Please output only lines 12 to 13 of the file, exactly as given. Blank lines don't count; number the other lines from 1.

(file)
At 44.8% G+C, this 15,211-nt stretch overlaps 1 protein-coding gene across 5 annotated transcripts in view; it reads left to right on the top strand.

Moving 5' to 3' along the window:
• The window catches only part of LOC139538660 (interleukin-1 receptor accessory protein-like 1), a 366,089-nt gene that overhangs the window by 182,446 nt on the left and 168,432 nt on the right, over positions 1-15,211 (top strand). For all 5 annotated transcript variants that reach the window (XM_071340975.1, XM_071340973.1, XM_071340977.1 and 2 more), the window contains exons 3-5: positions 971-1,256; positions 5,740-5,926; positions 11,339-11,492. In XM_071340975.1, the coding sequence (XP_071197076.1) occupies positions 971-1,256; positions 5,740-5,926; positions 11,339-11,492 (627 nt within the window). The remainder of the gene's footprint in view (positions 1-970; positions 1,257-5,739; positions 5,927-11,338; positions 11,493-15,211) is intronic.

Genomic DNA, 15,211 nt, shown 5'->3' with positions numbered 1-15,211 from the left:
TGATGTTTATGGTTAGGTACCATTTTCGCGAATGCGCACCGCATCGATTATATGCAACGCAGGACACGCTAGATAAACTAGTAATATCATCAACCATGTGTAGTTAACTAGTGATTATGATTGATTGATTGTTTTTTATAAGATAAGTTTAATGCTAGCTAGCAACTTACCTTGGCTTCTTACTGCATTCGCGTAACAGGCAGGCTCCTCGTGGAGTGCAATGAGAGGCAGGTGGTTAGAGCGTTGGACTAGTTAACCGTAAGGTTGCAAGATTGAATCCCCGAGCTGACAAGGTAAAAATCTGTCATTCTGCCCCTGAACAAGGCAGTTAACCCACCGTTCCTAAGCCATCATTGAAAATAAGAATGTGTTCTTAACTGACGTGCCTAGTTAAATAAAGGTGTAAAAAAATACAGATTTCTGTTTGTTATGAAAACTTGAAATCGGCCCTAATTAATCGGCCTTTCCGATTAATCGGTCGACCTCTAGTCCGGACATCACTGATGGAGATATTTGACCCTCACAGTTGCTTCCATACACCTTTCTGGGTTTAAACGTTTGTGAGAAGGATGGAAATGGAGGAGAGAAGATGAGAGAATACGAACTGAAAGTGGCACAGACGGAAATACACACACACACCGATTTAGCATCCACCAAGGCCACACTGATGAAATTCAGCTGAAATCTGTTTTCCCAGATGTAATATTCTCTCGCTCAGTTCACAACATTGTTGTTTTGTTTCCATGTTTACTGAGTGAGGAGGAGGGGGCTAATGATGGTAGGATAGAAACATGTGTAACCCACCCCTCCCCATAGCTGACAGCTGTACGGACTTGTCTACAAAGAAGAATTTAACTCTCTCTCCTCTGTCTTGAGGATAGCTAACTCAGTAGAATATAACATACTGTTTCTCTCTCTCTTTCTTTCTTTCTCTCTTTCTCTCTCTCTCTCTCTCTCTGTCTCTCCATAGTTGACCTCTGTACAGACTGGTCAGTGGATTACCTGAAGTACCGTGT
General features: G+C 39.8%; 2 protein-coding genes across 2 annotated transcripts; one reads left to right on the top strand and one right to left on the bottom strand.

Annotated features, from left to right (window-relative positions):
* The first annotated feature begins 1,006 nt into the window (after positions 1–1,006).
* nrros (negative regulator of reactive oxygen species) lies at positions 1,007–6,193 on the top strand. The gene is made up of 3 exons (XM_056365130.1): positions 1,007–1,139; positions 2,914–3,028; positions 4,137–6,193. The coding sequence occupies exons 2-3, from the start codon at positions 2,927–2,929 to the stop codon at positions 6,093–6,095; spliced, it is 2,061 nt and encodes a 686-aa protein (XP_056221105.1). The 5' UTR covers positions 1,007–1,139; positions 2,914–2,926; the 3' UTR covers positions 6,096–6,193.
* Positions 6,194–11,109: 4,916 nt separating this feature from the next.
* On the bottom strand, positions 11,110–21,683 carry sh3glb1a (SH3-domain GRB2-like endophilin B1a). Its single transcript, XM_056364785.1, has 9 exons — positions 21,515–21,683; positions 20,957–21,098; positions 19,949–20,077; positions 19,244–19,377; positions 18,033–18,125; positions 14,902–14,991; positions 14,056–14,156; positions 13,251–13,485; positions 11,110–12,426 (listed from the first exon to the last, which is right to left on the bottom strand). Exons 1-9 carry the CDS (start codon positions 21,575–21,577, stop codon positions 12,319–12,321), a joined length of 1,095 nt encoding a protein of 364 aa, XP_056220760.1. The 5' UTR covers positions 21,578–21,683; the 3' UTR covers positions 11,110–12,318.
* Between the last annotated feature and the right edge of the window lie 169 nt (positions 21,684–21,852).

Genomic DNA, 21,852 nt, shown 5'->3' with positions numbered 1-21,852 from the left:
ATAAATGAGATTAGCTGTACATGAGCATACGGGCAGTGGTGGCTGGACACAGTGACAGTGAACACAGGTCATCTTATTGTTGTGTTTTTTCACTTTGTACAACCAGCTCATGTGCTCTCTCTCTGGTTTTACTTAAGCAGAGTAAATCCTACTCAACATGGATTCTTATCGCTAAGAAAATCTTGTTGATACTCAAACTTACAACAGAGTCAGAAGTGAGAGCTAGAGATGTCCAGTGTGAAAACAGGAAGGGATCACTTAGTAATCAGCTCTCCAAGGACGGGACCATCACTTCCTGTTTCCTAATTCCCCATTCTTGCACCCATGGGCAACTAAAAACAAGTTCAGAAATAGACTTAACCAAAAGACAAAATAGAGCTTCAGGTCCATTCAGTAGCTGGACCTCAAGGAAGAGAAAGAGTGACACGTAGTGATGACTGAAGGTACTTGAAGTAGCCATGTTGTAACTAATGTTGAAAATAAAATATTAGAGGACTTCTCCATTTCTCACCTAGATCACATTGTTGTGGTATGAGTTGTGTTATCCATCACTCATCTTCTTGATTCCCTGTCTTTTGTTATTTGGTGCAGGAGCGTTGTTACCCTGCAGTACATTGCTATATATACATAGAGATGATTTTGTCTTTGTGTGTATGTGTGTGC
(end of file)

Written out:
* Between the last annotated feature and the right edge of the window lie 169 nt (positions 21,684–21,852).

Genomic DNA, 21,852 nt, shown 5'->3' with positions numbered 1-21,852 from the left: